Oxford vaccine: Germany's halt of rollout discussed by expert
When you subscribe we will use the information you provide to send you these newsletters.Sometimes they’ll include recommendations for other related newsletters or services we offer.Our Privacy Notice explains more about how we use your data, and your rights.You can unsubscribe at any time.
The coronavirus vaccine has been given to more than 24 million people across Britain. The number of jabs delivered is expected to reach four million for this week according to NHS sources. This would mean all over-50s would have had at least one dose of the vaccine by the end of the month, putting the NHS rollout two weeks ahead of schedule. Express.co.uk has analysed vaccination data to estimate when under-50s will get the Covid vaccine.
Prime Minister Boris Johnson today defended the Oxford-AstraZeneca coronavirus vaccine despite its use being suspended in several countries, most recently in the Netherlands.
The suspension of Oxford-AstraZeneca vaccinations has been undertaken due to blood clot concerns.
The Netherlands, for instance, said it would stop giving out the vaccine for two weeks until March 29 at least.
Mr Johnson said: “We are very confident about the [vaccination] programme”.
The World Health Organisation (WHO) said its advisory committee is assessing the blood clot reports and said any “unlikely” changes to current recommendations will be communicated to the public.
The WHO said: “As of today, there is no evidence that the incidents are caused by the vaccine and it is important that vaccination campaigns continue so that we can save lives.”
In Britain, a total of 24,453,221 people have received a first dose of the Covid vaccine with 1,584,909 receiving a second dose as well.
This equates to around 34.29 percent of the UK population having received the vaccination so far.
Of those, this works out as 20,791,838 first doses in England, 629,461 in Northern Ireland, 1,908,991 in Scotland and 1,122,931 in Wales.
In terms of second does the breakdown is as follows: 1,129,444 in England, 54,636 in Northern Ireland, 161,945 in Scotland and 264,255 in Wales.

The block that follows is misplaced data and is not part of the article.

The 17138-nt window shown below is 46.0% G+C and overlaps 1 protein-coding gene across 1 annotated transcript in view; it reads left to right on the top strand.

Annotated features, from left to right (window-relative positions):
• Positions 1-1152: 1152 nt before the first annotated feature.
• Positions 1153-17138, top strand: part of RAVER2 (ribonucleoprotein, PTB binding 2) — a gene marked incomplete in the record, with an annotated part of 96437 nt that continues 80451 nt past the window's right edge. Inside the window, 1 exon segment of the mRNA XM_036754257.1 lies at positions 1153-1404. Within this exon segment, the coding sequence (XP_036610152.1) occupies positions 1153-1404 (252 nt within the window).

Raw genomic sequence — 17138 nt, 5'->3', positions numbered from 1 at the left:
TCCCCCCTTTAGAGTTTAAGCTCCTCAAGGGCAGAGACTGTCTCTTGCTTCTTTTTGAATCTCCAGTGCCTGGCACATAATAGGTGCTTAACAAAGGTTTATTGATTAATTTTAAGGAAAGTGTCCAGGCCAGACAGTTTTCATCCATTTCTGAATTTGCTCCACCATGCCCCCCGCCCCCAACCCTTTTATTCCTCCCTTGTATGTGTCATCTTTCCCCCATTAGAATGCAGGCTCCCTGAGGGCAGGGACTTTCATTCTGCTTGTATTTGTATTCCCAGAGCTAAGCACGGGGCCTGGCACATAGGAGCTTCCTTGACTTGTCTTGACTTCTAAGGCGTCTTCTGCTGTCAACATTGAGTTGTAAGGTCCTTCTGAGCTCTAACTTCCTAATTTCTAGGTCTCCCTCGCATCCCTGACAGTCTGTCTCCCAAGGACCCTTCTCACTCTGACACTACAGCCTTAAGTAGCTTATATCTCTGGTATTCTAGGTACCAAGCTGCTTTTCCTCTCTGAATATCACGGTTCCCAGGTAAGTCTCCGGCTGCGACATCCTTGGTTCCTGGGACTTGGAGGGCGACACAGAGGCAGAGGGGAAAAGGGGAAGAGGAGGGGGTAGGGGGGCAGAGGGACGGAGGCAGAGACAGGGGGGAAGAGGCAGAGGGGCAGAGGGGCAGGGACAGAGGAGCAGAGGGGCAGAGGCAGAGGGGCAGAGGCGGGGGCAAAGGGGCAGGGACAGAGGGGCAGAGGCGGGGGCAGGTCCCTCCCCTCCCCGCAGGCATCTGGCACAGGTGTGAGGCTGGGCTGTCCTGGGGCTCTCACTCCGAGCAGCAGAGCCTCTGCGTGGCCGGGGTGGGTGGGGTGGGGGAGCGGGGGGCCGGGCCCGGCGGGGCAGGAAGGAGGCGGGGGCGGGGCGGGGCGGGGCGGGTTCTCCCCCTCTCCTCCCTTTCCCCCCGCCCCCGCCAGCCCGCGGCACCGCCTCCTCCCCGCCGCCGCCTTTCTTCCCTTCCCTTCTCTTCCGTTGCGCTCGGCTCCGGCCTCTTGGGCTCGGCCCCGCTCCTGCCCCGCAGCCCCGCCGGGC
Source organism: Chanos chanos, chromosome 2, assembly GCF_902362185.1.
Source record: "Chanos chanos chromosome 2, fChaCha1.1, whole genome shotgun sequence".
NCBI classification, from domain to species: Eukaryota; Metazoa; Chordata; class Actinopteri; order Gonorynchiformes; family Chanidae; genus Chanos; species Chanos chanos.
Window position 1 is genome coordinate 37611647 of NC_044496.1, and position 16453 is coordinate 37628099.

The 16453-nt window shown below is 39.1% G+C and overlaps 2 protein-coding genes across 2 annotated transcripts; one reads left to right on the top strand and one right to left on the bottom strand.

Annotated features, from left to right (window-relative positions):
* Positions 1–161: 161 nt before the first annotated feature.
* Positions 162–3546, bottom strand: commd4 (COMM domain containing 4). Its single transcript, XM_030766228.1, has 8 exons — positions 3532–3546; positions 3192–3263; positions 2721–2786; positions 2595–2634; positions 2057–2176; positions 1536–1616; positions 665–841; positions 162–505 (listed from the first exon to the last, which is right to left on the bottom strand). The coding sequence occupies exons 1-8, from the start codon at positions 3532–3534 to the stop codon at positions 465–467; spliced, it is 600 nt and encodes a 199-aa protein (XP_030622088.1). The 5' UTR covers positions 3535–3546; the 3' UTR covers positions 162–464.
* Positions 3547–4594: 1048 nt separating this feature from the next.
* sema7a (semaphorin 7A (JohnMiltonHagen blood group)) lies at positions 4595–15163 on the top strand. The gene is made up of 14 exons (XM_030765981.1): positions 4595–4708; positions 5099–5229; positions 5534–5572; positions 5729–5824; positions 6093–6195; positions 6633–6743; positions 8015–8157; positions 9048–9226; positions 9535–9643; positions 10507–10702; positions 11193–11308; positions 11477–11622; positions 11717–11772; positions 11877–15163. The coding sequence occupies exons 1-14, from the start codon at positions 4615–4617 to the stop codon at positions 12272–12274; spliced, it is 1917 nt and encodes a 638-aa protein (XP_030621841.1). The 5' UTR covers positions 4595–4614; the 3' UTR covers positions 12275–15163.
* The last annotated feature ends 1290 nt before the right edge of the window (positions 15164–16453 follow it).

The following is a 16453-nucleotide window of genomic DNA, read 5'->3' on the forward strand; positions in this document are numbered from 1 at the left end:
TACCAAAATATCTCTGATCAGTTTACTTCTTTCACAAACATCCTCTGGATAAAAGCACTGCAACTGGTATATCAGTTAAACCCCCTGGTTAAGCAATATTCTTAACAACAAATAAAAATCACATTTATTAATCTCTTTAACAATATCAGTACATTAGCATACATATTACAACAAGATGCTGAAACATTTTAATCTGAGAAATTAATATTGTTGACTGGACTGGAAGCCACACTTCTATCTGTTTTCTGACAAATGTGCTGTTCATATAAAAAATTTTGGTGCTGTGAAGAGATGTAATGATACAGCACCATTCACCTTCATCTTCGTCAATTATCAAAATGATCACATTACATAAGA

The Government is currently in the process of vaccinating all those aged 55 and above according to the NHS website.
This includes the penultimate group on the remaining priority list outlined by the Joint Committee on Vaccinations and Immunisations (JCVI).
Since spring the English vaccination effort has been working to vaccinate 21 million people deemed as a priority.
People in their 40s will be vaccinated once the current phase has been completed.
The Government aims to vaccinate all priority groups by mid-April – but when exactly will under 50s get the Covid vaccine.
Should you have the AstraZeneca vaccine if you’re on blood thinners? [INSIGHT]
Piers Morgan savages ‘ridiculous’ EU over vaccine panic ‘More for us!’ [VIDEO]
Underlying health conditions for Covid vaccine priority group six [EXPLAINER]
According to the Government’s Coronavirus dashboard and Office for National Statistics population estimates data, 296,566.57 first doses are being delivered each day according to the average over the past seven days.
Projections for vaccine totals in the future using this average mean those under the age of 50 will begin to be vaccinated from April 10.
Using this data, the entire UK population is due to be vaccinated by August 28.
These figures are accurate according to the current seven-day averages taken from March 8 to 14.
From April 10, the second phase of the priority list will come into force beginning with those aged 40 to 49, followed by those aged 30 to 39 and finally those aged 18 to 29.
In Nottinghamshire, those aged 40 and above have been invited to book their vaccine already.
So far almost half of adults in the Midlands have received at least one dose of the vaccine.
Amanda Sullivan, an accountable officer at NHS Nottingham and Nottinghamshire CCG, told ITV: “We are vaccinating huge numbers of people and over the coming week we will see more younger people in our communities receiving the vaccine. It’s a significant milestone for the programme.”
The Chancellor of the Exchequer Rishi Sunak announced a fund of £1.65bn this month to assist the vaccine rollout.
The Treasury said the money was designed to “boost” the successful rollout of the scheme.
Mr Sunak said it was “essential we maintain this momentum” in the vaccination programme.
He said: “Protecting ourselves against the virus means we will be able to lift restrictions, reopen our economy and focus our attention on creating jobs and stimulating growth.”
Source: Read Full Article